• cooperate with landlords on pest control and follow pest treatment plans 
  • ensure that you and any other occupants of your rental unit follow all other City of Ottawa By-laws, including the Noise By-law and the Solid Waste Management By-law

Province of Ontario tenant responsibilities include:

  • give proper written notice to your landlord when you move out, (unless you are ordered to move out by the Landlord and Tenant Board)
  • allow entry to your unit when the reasons for entry comply with the Residential Tenancies Act, 2006 or your lease
  • pay your rent on time
  • keeping your home clean and in good condition
  • let your landlord know about any repairs which may be needed in your unit
  • be responsible for your actions and actions of the other members of your household, your visitors, your guests, their pets and your pets
  • respect your neighbours by not making too much noise
  • keep common areas clean
  • use the garbage and recycling facilities properly
  • ensure that the utilities (such as gas and hydro) are paid on time 
  • get written permission from your landlord before making any changes or alterations to your unit or property

Pest infestations

Identifying common pests:

Bedbugs 

A bedbug can measure anywhere between 5 to 7 millimetres

Cockroaches

cockroaches can measure anywhere from 28 to 43 millimetres

 Mouse and rat

rat and mouse pictured with a pencil and ruler for measurement

Ant

Ants can measure anywhere from 2 millimetres to 12 millimetres depending on breed

Earwigs

earwigs can measure from 5 -25 millimetres

Silverfish

silverfish can measure anywhere from 12 to 19 millimetres

Pest control and treatment

Tenant responsibilities under the Rental Housing Property Management By-law include:

While pest treatment is the landlord’s responsibility, tenants have the following obligations to help prevent pest infestations in their unit:

  • do not cause conditions which may attract or harbour pests
  • follow a pest treatment plan 
  • treat infestations of fleas, lice, or ticks on pets

Submit a tenant service request to report an infestation, suspected infestation, or conditions likely to cause an infestation.

Landlord responsibilities for pest control and treatment include:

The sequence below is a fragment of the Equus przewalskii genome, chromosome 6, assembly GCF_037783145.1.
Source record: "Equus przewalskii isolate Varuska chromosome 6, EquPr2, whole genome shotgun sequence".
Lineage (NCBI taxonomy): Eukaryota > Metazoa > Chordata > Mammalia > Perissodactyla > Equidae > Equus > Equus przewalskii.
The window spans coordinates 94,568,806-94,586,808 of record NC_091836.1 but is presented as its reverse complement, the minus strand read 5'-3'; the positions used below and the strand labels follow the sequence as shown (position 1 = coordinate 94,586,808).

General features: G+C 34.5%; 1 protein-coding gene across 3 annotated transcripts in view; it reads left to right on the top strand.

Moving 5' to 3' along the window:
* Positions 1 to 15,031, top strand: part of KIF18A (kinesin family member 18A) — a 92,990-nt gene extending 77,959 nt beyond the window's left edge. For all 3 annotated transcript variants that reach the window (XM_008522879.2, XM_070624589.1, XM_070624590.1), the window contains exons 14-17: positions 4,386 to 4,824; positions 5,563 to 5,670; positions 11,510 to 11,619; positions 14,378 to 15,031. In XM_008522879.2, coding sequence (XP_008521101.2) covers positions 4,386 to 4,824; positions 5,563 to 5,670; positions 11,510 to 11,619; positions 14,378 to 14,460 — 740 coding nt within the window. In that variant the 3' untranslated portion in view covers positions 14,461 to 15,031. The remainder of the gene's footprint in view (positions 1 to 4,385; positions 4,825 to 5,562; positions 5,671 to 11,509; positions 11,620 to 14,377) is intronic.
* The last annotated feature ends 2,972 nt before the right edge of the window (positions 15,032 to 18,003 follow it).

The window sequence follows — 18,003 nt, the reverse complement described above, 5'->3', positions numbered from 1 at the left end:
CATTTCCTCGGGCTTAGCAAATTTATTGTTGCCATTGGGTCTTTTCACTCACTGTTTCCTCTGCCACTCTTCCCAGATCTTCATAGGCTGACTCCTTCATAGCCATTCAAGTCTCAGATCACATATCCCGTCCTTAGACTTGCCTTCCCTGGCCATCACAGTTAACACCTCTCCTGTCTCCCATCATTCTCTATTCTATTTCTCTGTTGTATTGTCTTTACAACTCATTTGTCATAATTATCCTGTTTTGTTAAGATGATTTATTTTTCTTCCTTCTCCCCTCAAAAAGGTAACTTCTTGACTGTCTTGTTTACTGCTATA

• treat pest infestations
  • establish and maintain an integrated pest management plan which includes preventative inspections
  • prevent conditions which may attract or harbour pests
  • provide educational information for prevention of pests to tenants
  • establish reporting processes for suspected infestations 
  • provide tenants with a copy of a pest treatment plan prior to treating an infestation within their unit

Pest treatment and control resources:

Requesting repairs or other services

Urgent service requests include:

  • a loss or interruption in vital services
  • security concerns about the rental unit, building or property
  • problems with accessibility features and equipment
  • any issue that can reasonably be expected to make a unit uninhabitable.

Any service request that does not fit into the above categories is considered non-urgent.  Landlords have seven (7) days to respond to these requests.  

When a service request is made, landlords should also verify the tenant support registry to determine if the tenant has registered a need for support and what accommodation is required in that particular circumstance. 

Non-responsive landlords:

It is important to first submit a service request through your landlord prior to contacting the City of Ottawa.

If a landlord has not responded to your request within 24 hours for urgent repairs or 7 days for non-urgent repairs, or if the problem continues, tenants may report the issue to By-law and Regulatory Services by:

  • calling 3-1-1 (or 613-580-2402 for TTY services)
  • submitting a request for service online

Requesting support due to a disability

Under the Ontario Human Rights Code, landlords may be required to provide additional supports for tenants living with a disability, unless doing so would create undue hardship. The City of Ottawa has also included requirements in the Rental Housing Property Management By-law (2020-255) for landlords to maintain a registry for tenants who request support.

The tenant support registry is voluntary for tenants and you can request to have your name added or removed at any time.

The City of Ottawa’s tenant support registry allows tenants to request support for: